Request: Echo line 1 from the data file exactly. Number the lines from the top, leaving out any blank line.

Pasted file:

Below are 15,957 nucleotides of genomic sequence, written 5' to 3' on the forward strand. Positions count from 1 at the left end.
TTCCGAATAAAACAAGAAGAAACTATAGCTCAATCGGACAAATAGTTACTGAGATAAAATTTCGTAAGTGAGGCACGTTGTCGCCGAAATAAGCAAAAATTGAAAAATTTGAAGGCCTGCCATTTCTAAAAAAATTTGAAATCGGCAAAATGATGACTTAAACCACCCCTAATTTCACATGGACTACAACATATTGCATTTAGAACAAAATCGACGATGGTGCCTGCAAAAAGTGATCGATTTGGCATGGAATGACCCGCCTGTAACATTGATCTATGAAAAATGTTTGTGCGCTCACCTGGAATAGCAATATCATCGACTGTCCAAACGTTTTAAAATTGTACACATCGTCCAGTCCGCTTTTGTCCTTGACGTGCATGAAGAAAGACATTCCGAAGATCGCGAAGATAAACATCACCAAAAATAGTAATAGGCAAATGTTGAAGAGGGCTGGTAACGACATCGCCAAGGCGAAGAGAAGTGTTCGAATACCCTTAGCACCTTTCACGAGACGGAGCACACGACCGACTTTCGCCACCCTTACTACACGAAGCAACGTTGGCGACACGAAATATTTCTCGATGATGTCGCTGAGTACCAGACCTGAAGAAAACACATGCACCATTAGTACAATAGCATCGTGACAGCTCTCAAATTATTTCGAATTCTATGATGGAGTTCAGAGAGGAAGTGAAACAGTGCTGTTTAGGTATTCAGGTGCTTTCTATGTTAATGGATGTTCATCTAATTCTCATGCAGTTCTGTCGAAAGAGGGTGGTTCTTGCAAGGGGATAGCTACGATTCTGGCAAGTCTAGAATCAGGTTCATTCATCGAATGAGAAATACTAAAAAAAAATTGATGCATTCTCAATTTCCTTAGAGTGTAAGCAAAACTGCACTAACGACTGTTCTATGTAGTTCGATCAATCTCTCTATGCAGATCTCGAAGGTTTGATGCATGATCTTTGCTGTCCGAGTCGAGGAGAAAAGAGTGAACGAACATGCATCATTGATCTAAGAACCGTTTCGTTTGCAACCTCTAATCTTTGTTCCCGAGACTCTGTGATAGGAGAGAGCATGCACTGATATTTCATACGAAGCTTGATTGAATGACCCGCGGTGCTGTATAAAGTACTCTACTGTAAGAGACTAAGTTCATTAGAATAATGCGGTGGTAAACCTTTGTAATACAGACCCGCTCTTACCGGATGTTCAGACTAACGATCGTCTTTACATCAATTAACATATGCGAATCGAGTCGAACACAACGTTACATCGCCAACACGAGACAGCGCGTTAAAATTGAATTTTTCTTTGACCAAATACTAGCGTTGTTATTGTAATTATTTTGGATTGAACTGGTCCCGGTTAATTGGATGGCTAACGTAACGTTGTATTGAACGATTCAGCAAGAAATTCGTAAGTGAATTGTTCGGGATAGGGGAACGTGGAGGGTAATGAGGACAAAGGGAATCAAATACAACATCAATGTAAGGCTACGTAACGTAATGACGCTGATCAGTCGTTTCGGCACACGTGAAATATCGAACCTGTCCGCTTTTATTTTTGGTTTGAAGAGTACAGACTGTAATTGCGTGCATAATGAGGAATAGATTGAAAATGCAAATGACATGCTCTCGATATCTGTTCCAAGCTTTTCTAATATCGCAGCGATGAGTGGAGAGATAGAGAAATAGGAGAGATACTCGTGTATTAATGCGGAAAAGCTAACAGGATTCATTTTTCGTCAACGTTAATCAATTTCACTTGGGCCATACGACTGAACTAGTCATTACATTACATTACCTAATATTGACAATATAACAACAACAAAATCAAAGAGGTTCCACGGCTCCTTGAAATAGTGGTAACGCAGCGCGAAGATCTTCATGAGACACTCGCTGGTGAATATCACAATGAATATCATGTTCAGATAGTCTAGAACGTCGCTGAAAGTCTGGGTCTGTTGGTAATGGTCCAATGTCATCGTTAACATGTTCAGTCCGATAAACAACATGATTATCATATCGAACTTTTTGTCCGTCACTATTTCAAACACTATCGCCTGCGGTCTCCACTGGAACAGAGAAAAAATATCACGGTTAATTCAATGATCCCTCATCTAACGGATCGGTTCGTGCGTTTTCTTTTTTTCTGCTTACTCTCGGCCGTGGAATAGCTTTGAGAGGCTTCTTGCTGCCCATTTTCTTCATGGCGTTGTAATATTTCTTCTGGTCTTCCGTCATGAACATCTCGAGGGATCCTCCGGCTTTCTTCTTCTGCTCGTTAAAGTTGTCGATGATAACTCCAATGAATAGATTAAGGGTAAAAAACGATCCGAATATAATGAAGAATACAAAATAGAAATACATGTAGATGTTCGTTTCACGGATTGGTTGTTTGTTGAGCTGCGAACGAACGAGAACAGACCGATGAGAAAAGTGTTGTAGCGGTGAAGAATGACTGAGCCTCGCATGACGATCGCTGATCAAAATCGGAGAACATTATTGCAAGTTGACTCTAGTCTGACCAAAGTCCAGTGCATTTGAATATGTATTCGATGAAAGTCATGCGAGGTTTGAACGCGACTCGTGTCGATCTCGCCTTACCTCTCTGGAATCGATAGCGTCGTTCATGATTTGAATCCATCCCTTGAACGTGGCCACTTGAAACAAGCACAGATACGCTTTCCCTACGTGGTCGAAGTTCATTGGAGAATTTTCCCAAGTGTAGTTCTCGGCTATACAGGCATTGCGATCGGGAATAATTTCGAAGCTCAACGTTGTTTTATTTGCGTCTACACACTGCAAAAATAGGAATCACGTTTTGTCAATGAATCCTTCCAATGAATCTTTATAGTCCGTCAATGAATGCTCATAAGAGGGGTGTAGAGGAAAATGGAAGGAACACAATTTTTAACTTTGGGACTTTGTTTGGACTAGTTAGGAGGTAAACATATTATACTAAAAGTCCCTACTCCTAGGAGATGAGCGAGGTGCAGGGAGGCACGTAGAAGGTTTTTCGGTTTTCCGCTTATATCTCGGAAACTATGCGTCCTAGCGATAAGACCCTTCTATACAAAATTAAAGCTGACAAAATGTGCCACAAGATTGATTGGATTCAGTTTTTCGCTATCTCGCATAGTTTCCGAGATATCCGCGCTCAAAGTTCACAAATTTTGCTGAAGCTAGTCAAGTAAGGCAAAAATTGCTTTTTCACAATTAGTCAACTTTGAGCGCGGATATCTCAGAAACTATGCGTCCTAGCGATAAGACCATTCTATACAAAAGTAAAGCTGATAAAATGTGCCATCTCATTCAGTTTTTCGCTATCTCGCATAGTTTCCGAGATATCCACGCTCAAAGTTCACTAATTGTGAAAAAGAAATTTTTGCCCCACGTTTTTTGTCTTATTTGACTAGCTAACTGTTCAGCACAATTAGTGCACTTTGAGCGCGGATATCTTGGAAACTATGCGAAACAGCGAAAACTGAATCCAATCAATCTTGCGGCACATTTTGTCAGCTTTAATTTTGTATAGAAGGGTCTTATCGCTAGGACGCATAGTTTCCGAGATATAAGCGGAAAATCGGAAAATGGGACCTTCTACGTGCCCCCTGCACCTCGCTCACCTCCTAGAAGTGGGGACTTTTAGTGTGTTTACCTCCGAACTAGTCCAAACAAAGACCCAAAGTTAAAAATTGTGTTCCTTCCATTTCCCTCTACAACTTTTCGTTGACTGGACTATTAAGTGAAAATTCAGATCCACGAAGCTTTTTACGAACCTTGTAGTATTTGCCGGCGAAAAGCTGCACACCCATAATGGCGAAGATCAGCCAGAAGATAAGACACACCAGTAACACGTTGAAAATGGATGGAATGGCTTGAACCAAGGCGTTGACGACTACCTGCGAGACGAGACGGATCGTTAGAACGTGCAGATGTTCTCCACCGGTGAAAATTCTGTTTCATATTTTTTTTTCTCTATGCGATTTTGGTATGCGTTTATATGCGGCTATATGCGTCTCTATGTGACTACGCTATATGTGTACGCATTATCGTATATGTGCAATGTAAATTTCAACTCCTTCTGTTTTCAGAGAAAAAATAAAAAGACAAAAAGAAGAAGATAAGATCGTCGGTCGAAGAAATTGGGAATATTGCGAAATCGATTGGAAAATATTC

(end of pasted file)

Below are 15,957 nucleotides of genomic sequence, written 5' to 3' on the forward strand. Positions count from 1 at the left end.